On June 25, a full 15 minutes before the start of the NBA draft, new Celtics coach Rick Pitino announced to 5,000 season-ticket holders gathered at the Fleet Center that Boston would choose Colorado point guard Chauncey Billups with the No. 3 pick. In public relations terms, it was a brilliant stroke. Not only did Pitino provide the fans with a moment of intimacy by sharing this inside information, but also his subsequent impassioned praise of Billups left the crowd convinced that regardless of which players were still available at No. 3, Billups was the right choice.
In truth, Pitino was able to declare his unwavering love for Billups because he had found out moments earlier that the 76ers would use the No. 2 pick to select the player he really wanted, Utah forward Keith Van Horn. The Sixers then turned around and traded Van Horn to the Nets in a multiplayer swap.
It was not the only time in the days leading up to the draft that Philly thwarted Pitino's plans. On June 20, Boston dealt forward Dino Radja to the Sixers for forwards Michael Cage and Clarence Weatherspoon, a move that could have cleared $5.3 million from the Celtics' salary cap by the summer of 1998. But the trade was voided when Radja, who at first balked at taking the mandatory posttrade physical, failed the exam because of a troublesome left knee. In fact, Radja, who missed 57 games last season—52 of them after surgery to repair his left patella—had been so worried about the knee that he had previously solicited the opinions of two doctors without informing the Boston front office, which believed he was well on his way to a full recovery. Sixers sources said that Philly's examination of Radja revealed "bone on bone" in the knee, raising questions as to whether Radja will be able to play a full NBA schedule.
The botched trade, which would have been the first ever between these long and bitter rivals, left both teams frustrated. The Celtics initially thought Philadelphia was backing out of the deal because the Sixers were having second thoughts (not medical misgivings) about Radja's ability as a player; the Sixers initially found it hard to believe Boston was not aware of the extent of Radja's injury.
According to Pitino and Larry Brown, Philly's new coach, subsequent conversations cleared the air. Yet the Radja fiasco, combined with the 76ers' plucking of Van Horn from the Celtics' reach, sent the rumor mill turning with reports of a rift between Pitino and Brown, including this statement made by new Nuggets coach Bill Hanzlik to the Denver Post: "If you want to know two guys that hate each other the most in the NBA, I suggest you look at Larry Brown and Rick Pitino." Late last week, when Hanzlik's comments were relayed to him. Brown angrily denounced the Denver coach. "Whenever I've talked about Rick, I've shown him the utmost respect," he said. "I don't even know Bill Hanzlik. He ought to just coach and worry less about being a gossip columnist."
"Larry and I are fine," Pitino said. "If we weren't so busy, we'd play golf together this weekend."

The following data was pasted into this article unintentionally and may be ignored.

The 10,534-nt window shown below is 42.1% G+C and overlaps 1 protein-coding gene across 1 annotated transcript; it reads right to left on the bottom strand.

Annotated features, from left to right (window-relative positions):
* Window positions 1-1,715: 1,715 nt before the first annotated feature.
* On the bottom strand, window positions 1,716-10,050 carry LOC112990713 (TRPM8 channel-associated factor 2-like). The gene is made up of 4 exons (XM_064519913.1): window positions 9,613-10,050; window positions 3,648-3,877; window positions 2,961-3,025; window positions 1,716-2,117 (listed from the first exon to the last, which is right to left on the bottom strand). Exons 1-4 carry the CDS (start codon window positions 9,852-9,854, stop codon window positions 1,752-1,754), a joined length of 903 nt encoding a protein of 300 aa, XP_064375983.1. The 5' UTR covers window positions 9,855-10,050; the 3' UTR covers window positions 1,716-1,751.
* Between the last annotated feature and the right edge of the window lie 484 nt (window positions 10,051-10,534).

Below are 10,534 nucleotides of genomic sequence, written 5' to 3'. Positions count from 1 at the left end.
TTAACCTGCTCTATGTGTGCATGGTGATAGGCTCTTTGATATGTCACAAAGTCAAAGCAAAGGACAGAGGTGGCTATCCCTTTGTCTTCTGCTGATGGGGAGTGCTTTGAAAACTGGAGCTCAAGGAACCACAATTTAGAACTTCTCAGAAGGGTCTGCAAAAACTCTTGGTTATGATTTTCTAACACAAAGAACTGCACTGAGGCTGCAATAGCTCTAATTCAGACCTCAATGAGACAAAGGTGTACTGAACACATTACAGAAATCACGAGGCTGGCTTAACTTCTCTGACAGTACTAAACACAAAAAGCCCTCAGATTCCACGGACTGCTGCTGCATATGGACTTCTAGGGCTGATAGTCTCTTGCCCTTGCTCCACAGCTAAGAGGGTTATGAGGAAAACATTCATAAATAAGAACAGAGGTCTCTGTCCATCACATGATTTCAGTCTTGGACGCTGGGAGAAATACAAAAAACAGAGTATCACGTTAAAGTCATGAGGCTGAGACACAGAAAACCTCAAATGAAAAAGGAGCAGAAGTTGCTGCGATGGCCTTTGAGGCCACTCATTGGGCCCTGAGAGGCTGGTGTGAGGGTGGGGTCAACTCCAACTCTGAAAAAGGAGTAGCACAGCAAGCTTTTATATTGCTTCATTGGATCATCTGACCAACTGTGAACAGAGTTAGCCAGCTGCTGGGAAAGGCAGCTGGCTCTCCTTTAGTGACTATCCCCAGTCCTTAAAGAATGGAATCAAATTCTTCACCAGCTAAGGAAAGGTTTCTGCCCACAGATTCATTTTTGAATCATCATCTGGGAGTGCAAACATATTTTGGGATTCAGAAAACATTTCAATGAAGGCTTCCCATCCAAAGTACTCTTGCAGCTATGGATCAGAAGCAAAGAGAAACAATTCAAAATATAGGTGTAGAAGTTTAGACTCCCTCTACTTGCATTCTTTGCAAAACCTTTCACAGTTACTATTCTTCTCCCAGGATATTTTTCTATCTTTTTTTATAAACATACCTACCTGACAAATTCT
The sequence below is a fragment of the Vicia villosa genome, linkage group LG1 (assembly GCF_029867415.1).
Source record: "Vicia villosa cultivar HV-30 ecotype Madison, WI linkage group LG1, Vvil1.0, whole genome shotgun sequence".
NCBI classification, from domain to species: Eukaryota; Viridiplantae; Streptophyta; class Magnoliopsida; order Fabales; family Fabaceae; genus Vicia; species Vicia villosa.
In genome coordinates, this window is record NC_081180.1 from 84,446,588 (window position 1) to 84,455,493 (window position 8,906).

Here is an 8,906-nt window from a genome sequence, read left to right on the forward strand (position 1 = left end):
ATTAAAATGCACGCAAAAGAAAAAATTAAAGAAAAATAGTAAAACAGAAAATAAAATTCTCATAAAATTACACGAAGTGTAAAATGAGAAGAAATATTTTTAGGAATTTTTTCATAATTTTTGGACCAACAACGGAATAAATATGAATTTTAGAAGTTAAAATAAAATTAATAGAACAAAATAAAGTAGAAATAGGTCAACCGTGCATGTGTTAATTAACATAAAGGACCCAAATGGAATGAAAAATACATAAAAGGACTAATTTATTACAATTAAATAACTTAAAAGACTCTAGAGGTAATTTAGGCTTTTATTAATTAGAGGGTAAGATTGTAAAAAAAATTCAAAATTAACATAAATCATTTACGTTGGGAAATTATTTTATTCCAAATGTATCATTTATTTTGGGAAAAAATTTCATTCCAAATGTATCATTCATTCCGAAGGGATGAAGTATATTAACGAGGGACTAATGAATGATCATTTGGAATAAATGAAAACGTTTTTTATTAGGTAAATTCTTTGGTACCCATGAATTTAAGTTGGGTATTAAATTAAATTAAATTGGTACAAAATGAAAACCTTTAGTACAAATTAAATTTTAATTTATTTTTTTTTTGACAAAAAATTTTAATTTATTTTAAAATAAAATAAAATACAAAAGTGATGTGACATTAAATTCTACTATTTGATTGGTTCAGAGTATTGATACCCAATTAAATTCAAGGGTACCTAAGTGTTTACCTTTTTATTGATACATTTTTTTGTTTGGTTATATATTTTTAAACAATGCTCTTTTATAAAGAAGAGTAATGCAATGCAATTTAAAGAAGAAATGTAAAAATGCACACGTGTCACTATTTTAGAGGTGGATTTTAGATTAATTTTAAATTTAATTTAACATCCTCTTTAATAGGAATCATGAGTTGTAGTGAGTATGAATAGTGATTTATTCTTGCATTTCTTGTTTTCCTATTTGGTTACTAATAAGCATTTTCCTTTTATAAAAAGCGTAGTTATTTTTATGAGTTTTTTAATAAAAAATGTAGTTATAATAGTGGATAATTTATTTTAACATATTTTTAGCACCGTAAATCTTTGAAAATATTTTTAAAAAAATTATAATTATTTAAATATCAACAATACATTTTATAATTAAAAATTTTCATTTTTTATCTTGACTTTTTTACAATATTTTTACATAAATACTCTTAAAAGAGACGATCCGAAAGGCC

Until draft night, it had been a discouraging week for Pitino. He had been tantalizingly close to acquiring forward Scottie Pippen and center Luc Longley from the Bulls in exchange for the No. 3 and No. 6 picks plus a 1999 first-round selection. But the deal fell apart on draft day. Chicago owner Jerry Reinsdorf confirmed that if the Bulls had made the deal, they would also have considered trading the newly acquired No. 3 pick to Denver for the No. 5 pick and center Ervin Johnson, but only if Van Horn was available at No. 3. Reinsdorf, who would have been faced with his own public relations nightmare had he traded Pippen—not to mention the wrath, and possible retirement, of Michael Jordan—said he ultimately backed away because the ('cities' offer "wasn't one that knocked our socks off." Asked if Pippen was in Chicago to stay, Reinsdorf answered, "I have to assume he's back. There's nothing we can do with Scottie right now."
That may not be so. Lakers sources say Los Angeles would like to take a run at Pippen. Bulls sources say Los Angeles shooting guard Eddie Jones (a Lakers untouchable) would have to be included in any such deal.
Although the Nuggets, who won only 21 games last season, did not come away with Van Horn, whom they coveted, they did get an infusion of new bodies. They picked Texas Tech's 6'11" forward Tony Battie at No. 5, traded a second-round pick to the SuperSonics for the No. 23 pick, point guard Bobby Jackson from Minnesota, and then dealt Johnson to the Bucks for three players, including No. 10 pick Danny Fortson, a 6'7" forward from Cincinnati who had wowed the Nuggets with his superb conditioning. According to sources with the team, Denver put all its prospective draft picks through a grueling 20-minute fast-break drill in which Hanzlik and one of his assistants, T.R. Dunn, participated and which required sprinting virtually nonstop. Two point guards. Bowling Green's Antonio Daniels (eventually chosen No. 4 by the Grizzlies) and Stanford's Brevin Knight (who went to the Cavaliers at No. 16) vomited following the drill; Fortson kept running hard until the coaches stopped in exhaustion.
Boston may have lusted after Pippen and/or Van Horn, but it considers Billups and former Kentucky star forward Ron Mercer (the No. 6 pick) excellent consolation prizes. Pitino told several players he auditioned, including Billups, that the Celtics, who won 15 games in 1996-97, would make the playoffs next season. Without Pippen or Van Horn, and with a damaged Radja, that looms as a tall order. The only true center on the Celtics' roster is 30-year-old Pervis Ellison, who missed most of last season with a crushed toe. Perhaps the Sixers would be interested....